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Respiration and Oxidative Phosphorylation in Mycobacteria

  • Michael BerneyEmail author
  • Gregory M. CookEmail author
Chapter
Part of the Advances in Photosynthesis and Respiration book series (AIPH, volume 39)

Summary

The genus Mycobacterium comprises a group of obligately aerobic bacteria that have adapted to inhabit a wide range of intracellular and extracellular environments. A fundamental feature in this adaptation is the ability of mycobacteria to respire and generate energy for growth or to sustain latency. Mycobacteria harbor multiple primary dehydrogenases to fuel the electron transport chain and two terminal respiratory oxidases, an aa 3 -type cytochrome c oxidase and cytochrome bd-type menaquinol oxidase, are present for dioxygen reduction coupled to the generation of a protonmotive force. In mycobacteria, Type II NADH dehydrogenases are favoured over complex I for NADH oxidation and menaquinone acts as the primary conduit between electron-donating and electron-accepting reactions. The molecular mechanisms regulating the expression of the electron transport chain components in mycobacteria remains unknown. Despite being obligate aerobes, mycobacteria have the ability to metabolize in the absence of oxygen and a number of reductases are present to facilitate the turnover of reducing equivalents under these conditions (e.g., nitrate reductase, fumarate reductase). Hydrogenases and ferredoxins are also present in the genomes of mycobacteria suggesting the ability of these bacteria to adapt to an anaerobic-type of metabolism in the absence of oxygen. The exact roles of reductases and hydrogenases is poorly understood. ATP synthesis by the membrane-bound F1FO-ATP synthase (see Chap.  6) is essential for growing and non-growing mycobacteria and the enzyme is able to function over a wide range of proton-motive force values (aerobic to hypoxic). Research into mycobacterial respiration and oxidative phosphorylation have been energized by the discovery of a new drug (TMC207) that targets the ATP synthase of mycobacteria, suggesting that inhibitors of respiration and ATP synthesis will provide the next generation of front line drugs to combat tuberculosis and nontuberculous mycobacterial disease.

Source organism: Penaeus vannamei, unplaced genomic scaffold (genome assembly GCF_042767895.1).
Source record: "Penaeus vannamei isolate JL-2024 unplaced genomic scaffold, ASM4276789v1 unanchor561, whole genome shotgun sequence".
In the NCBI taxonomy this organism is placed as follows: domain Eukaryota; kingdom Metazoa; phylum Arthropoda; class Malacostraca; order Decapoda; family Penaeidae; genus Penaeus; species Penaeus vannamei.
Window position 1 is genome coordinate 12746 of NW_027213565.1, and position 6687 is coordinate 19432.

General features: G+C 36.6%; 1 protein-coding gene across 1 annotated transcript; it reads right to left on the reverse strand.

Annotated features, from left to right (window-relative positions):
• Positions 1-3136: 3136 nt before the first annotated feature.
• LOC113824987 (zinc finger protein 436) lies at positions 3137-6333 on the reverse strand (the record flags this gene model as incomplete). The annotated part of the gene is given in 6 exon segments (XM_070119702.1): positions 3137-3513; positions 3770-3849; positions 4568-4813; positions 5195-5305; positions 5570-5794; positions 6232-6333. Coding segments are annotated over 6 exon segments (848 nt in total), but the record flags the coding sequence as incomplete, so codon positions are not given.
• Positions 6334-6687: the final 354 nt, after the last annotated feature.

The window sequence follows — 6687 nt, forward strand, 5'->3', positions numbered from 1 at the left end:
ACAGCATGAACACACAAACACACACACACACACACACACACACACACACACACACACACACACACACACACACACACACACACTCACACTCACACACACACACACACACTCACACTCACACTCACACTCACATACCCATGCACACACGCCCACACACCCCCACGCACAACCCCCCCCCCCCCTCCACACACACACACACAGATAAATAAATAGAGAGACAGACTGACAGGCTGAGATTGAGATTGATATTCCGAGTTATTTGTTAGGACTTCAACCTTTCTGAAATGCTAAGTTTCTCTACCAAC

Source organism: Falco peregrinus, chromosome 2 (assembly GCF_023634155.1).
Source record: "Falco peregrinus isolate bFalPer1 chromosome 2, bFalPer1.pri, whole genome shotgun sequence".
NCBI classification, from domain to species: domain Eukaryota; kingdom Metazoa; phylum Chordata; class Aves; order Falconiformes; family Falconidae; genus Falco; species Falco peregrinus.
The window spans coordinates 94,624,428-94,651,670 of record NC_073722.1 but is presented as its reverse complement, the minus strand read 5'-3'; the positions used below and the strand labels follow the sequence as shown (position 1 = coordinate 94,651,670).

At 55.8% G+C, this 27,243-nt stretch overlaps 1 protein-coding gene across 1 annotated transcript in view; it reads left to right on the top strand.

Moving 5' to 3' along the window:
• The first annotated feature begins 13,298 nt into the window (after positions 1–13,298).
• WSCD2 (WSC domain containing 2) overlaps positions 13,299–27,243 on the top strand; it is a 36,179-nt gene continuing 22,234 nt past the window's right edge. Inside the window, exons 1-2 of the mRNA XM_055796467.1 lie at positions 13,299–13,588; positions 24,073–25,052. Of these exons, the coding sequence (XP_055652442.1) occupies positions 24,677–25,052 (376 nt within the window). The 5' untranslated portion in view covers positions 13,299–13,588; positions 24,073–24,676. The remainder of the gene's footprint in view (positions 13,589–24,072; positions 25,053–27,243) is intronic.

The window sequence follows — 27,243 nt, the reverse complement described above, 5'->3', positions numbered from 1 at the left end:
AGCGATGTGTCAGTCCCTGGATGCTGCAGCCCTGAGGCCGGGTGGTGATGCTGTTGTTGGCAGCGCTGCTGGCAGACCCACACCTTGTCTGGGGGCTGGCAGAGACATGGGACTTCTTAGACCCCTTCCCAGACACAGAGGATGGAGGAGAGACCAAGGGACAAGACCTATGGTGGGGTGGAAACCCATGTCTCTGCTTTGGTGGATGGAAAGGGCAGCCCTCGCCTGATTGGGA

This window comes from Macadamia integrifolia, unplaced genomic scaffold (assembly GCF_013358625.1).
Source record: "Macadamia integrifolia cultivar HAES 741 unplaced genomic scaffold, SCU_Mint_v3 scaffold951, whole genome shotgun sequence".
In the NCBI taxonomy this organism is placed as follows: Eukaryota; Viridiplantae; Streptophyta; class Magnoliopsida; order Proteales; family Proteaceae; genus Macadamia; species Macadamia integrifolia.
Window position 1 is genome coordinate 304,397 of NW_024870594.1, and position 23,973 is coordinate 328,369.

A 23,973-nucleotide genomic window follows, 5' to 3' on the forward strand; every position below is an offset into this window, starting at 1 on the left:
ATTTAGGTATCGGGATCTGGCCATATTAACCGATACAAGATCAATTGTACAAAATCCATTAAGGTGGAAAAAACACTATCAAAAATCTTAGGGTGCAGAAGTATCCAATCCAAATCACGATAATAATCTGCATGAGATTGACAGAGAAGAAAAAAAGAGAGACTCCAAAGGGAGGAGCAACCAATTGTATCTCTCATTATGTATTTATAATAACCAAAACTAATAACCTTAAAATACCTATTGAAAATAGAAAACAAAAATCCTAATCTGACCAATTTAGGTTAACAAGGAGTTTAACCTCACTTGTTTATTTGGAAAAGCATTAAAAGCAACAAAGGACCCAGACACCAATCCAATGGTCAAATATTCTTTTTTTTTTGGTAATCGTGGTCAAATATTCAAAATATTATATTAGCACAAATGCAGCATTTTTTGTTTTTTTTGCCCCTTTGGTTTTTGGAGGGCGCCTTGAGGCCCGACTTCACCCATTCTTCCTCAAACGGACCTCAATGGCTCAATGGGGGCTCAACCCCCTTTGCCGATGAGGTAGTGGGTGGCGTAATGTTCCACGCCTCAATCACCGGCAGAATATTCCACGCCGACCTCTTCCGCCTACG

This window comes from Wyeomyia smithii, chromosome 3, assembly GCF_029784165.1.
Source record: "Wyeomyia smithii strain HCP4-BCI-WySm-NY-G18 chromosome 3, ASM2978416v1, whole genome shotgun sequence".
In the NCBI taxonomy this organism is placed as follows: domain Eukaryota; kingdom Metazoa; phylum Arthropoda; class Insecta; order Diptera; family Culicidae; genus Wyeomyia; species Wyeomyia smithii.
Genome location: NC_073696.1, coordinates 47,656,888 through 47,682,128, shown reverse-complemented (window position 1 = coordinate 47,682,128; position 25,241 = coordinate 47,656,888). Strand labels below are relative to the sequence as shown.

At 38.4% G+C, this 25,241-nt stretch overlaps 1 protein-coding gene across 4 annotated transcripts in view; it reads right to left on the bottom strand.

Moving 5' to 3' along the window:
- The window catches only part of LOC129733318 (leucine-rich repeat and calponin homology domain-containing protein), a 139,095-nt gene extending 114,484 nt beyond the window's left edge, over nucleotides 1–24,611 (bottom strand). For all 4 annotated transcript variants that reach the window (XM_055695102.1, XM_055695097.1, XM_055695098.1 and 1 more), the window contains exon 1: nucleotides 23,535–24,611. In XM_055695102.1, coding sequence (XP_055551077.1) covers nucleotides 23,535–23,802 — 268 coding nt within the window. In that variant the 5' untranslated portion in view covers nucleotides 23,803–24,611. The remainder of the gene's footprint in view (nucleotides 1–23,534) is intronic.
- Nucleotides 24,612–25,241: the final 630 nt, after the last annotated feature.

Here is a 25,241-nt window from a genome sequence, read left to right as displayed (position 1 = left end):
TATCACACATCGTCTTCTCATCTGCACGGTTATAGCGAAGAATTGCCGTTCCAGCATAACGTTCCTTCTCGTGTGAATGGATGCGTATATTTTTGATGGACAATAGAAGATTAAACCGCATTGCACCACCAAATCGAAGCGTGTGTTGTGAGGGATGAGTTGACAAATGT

Keywords

NADH Dehydrogenase Mycobacterial Species Fumarate Reductase Alternative Electron Acceptor Substrate Level Phosphorylation 
These keywords were added by machine and not by the authors. This process is experimental and the keywords may be updated as the learning algorithm improves.

Abbreviations:

CCCP

– Carbonyl cyanide m-chlorophenylhydrazone;

CO-DH

– Carbon-monoxide dehydrogenase;

DCCD

N,N’-dicyclohexylcarbodiimide;

FAD

– Flavin adenine dinucleotide;

G3P

– Glycerol 3-phosphate;

HYD

– Hydrogenase;

MDH

– Malate dehydrogenase;

MK

– Menaquinone (vitamine K);

MKH2

– Menaquinol;

MQO

– Malate quinone oxidoreductase;

NAD+

– Nicotinamide adenine dinucleotide;

NDH

– NADH dehydrogenase;

NRP

– Non-replicating persistence;

P5CDH

– Pyrroline-5-carboxylate dehydrogenase;

PMF

– Proton-motive force;

PRODH

– Proline dehydrogenase;

SDH

– Succinate dehydrogenase;

TCA

– Tricarboxylic acid;

TMC207

– Tibotec Medicinal Compound 207;

Z∆pH

– Transmembrane pH gradient expressed in mV;

ΔΨ

– Electrical or membrane potential expressed in mV

Notes

Acknowledgments

Research in the authors laboratory is funded by Health Research Council, Lottery Health, Marsden Fund, Royal Society New Zealand and the Maurice Wilkins Centre.

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Authors and Affiliations

  1. 1.Department of Microbiology and ImmunologyAlbert Einstein College of MedicineBronxUSA
  2. 2.Department of Microbiology and ImmunologyUniversity of OtagoDunedinNew Zealand

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